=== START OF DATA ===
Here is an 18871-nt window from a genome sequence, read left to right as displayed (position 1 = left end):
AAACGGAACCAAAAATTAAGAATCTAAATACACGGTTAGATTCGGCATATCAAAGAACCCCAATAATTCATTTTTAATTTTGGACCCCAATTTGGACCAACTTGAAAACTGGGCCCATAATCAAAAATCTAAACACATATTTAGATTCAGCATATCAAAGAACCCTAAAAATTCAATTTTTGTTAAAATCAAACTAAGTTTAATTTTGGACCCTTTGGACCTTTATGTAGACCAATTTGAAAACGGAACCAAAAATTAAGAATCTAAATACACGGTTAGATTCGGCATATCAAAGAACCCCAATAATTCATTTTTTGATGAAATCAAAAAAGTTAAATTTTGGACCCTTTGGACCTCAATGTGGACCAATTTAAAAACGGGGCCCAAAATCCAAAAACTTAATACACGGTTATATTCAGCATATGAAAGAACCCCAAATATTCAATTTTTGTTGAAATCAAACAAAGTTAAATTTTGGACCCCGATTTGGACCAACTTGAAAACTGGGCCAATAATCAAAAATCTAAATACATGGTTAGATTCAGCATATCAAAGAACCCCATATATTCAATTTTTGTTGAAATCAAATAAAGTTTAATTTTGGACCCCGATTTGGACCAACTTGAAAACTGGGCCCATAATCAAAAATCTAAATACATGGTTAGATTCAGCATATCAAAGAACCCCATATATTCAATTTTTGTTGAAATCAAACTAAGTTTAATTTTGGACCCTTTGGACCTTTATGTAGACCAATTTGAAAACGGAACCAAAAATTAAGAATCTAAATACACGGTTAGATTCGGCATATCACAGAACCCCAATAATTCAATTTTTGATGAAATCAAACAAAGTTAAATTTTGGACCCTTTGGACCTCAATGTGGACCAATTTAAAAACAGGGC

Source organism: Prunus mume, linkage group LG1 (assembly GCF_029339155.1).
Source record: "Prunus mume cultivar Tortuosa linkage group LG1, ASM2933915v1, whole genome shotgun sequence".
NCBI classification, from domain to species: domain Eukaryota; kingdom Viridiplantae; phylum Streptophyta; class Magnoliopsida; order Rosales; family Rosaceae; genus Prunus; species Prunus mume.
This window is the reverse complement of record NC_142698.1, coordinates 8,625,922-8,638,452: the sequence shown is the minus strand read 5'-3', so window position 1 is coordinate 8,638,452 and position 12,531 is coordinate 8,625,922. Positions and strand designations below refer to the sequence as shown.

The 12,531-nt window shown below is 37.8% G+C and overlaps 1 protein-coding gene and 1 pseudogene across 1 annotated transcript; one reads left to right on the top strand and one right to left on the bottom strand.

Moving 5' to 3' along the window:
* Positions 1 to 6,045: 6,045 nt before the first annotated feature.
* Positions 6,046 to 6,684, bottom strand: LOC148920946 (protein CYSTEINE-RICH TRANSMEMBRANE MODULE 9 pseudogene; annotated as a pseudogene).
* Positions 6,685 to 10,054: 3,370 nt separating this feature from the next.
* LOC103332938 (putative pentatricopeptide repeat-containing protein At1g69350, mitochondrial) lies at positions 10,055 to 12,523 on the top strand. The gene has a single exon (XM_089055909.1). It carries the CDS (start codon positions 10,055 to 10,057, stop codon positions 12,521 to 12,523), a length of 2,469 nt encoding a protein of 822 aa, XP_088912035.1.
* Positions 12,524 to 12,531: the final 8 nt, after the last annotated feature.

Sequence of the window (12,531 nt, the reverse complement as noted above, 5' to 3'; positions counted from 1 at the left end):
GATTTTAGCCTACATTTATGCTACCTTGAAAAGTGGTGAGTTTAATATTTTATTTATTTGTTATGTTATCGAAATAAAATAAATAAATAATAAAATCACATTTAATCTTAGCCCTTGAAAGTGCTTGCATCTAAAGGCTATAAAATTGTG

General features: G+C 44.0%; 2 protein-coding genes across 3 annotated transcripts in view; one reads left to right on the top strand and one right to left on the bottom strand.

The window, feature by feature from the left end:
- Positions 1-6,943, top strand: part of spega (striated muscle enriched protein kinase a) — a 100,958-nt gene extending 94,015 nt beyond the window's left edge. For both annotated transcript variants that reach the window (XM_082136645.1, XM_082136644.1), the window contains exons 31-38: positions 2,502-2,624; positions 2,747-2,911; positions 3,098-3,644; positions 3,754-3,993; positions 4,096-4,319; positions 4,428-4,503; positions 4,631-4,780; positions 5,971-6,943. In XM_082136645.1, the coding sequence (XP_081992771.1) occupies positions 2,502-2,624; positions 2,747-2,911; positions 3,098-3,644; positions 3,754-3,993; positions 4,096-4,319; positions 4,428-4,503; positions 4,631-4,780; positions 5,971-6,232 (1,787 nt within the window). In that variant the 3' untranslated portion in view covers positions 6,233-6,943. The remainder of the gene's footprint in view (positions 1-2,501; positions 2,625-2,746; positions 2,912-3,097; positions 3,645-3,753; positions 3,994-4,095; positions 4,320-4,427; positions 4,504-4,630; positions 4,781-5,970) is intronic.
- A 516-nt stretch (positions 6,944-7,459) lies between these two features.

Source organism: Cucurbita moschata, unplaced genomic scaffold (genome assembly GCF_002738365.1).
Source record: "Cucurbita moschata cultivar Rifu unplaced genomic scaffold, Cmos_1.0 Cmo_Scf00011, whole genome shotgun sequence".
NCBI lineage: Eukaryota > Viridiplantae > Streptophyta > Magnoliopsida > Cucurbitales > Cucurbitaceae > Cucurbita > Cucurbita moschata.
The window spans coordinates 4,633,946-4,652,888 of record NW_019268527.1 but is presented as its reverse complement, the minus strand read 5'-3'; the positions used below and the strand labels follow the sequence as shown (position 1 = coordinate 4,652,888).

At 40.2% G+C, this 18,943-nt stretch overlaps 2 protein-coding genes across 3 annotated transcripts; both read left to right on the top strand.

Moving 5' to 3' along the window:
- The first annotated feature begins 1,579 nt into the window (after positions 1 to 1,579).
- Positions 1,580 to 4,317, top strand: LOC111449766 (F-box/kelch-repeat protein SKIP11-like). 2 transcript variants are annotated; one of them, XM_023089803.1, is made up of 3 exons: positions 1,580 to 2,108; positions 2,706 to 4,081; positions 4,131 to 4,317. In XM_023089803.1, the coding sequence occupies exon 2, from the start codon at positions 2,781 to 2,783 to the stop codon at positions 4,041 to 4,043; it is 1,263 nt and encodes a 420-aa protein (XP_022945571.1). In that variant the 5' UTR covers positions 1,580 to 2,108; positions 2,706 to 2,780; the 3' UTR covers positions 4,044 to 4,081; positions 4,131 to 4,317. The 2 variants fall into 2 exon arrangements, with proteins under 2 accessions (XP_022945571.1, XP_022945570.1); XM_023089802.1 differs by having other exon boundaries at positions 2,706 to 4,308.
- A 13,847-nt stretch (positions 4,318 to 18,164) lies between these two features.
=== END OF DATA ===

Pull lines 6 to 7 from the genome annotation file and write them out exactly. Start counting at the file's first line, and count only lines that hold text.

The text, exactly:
This window is the reverse complement of record NC_142698.1, coordinates 8,625,922-8,638,452: the sequence shown is the minus strand read 5'-3', so window position 1 is coordinate 8,638,452 and position 12,531 is coordinate 8,625,922. Positions and strand designations below refer to the sequence as shown.

The 12,531-nt window shown below is 37.8% G+C and overlaps 1 protein-coding gene and 1 pseudogene across 1 annotated transcript; one reads left to right on the top strand and one right to left on the bottom strand.